Online Articles: Technical Reports
While using an irrigation-suction instrument for laparoscopic surgery, irregular adsorption of fatty tissue (greater omentum, lesser omentum, epiploic appendices) into the end hole or side holes of the instrument has been experienced frequently. The sucked fatty tissue should be detached with forceps. This may cause the fatty tissue to bleed or may cause obstruction in continuous sucking. Herein, we report the use of a new device made up of a divided silicone drain tip attached to the end of an irrigation-suction instrument to prevent such irregular adsorption of fatty tissue.
MATERIALS AND METHODS
Several industrial companies manufacture a irrigation-suction instrument that can be inserted 5 mm trocar for laparoscopic surgery. The instrument, measuring 5 mm in diameter, is equipped with a main end hole and 8 to 12 pieces of small side holes for 1 cm length of the end. We, on the other hand, devised a cigarette-type silicone drain, of Type A No. 6 Penrose drain (Fuji Systems Inc., Tokyo, Japan). Type A means round, and No. 6 means 6 mm in outside diameter. The silicone drain was cut 4 cm in length, slipped over the instrument to cover the side holes, leaving 1.0 to 1.5 cm free from the end of the instrument. The silicone drain tip was fixed by means of 1-0 silk at the central site above the side holes of the instrument. Finally, the free part of the silicone drain was divided vertically into 4 even arms like octopus arms (Fig. 1).
As the instrument attached with the divided silicone drain tip could not be inserted from 5 mm trocar, it was inserted from 12 mm trocar or directly through the EZ Access (Multi channel port, Hakko Co., Ltd, Nagano, Japan) when placed on the abdomen.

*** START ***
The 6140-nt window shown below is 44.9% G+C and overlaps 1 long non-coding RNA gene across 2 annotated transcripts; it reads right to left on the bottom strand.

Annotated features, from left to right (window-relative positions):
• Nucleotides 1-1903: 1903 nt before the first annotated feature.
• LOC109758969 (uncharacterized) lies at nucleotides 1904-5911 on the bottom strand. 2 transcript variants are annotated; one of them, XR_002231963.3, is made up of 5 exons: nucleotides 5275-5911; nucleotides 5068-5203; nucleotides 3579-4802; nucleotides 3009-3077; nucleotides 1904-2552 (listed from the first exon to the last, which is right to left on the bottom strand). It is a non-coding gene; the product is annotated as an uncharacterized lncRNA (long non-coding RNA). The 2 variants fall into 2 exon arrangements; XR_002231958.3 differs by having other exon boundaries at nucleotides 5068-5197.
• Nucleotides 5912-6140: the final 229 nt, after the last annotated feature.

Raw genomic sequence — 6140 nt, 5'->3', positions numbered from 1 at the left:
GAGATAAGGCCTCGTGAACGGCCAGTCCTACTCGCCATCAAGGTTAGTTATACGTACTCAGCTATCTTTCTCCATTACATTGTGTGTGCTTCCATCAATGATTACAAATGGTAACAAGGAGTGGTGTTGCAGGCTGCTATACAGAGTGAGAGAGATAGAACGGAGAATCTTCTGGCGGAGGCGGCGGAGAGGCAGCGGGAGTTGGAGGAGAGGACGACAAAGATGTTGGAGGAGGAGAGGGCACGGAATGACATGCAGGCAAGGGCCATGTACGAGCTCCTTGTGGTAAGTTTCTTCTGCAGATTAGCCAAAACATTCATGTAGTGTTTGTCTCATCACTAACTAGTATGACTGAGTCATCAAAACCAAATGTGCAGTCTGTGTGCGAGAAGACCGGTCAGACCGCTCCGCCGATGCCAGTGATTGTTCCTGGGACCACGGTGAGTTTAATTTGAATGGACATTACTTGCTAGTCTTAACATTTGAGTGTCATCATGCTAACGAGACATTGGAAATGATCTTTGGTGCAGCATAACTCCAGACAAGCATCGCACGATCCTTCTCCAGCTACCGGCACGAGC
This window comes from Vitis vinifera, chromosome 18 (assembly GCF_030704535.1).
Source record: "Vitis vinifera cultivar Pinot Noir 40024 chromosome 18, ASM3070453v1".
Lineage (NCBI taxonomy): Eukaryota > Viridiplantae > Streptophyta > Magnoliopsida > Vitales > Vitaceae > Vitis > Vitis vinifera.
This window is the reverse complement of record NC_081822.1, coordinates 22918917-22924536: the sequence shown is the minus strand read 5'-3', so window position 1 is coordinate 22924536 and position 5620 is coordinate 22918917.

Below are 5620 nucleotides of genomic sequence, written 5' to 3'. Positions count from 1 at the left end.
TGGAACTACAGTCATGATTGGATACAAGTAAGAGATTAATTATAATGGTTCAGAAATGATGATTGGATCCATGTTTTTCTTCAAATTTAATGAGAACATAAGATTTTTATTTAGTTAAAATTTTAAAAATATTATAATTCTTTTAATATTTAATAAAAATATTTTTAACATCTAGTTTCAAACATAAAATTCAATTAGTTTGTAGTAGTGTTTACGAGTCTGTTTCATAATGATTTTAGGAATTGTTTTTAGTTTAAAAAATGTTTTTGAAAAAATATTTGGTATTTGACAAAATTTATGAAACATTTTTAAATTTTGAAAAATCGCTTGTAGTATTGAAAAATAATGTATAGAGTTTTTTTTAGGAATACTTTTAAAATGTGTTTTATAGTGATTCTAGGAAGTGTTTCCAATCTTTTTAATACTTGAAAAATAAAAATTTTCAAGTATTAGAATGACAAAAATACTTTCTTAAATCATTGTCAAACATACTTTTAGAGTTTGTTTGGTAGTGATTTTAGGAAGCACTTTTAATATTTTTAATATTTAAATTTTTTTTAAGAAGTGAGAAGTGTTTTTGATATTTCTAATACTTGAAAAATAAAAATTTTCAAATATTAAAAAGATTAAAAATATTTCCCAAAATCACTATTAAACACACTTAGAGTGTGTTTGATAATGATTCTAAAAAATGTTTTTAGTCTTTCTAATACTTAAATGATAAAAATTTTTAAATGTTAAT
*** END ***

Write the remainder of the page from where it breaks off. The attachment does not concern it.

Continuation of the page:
The divided silicone drain tip could block and prevent the adsorption of fatty tissue that would be sucked by the instrument. Saline, fresh blood, and coagulated blood could be sucked through the divided silicone drain tip. This device was effective for sucking a large quantity of irrigated saline for a long period of time almost continuously.
We studied reports on available devices for irrigation-suction in PubMed and Japanese Medical Abstracts Society Web (JMASWeb). No related paper was found in PubMed, whereas we found 4 proceedings of conference in JMASWeb (in Japanese), but no paper. Furuya and colleagues reported the manufacture of an instrument that had a round circumferential end and 4 half-circled depressions to reduce tissue injury. Tani and colleagues reported an instrument that had a polyamide brush end of 120 to 240 pieces, 1.0 to 1.5 cm in length, which did not suck to injure organs. However, these forms and principles were not similar to our device. Therefore, we believe our device to be a new technique.
We studied the optimum length and pieces of the divided silicone drain tip. The length of the arms could be between 1.0 and 1.5 cm, but 1.2 cm is optimum. Too short arms led to absorption of fatty tissue from the end. Too long arms led to weakened firmness to block fatty tissue and led to adsorption from the long opening. The 4 pieces of arms were optimum. Two arms were attached together in sucking. Six arms were a little bit difficult to be divided equally, and also had weakened firmness to block fatty tissue.
Our device is made up of 100% silicon; it is flexible and has many fine vertical ditches at the inner side. These ditches facilitated drainage and increased the tenacity of the arms to block fatty tissue at suction. Even if it is lost in the abdomen, it can be detected with its x-ray impermeable marker.
Herein, we report the use of a new device made up of a divided silicone drain tip. This simple, easy, and inexpensive technique facilitated the prevention of irregular adsorption of fatty tissue while using an irrigation-suction instrument for laparoscopic surgery.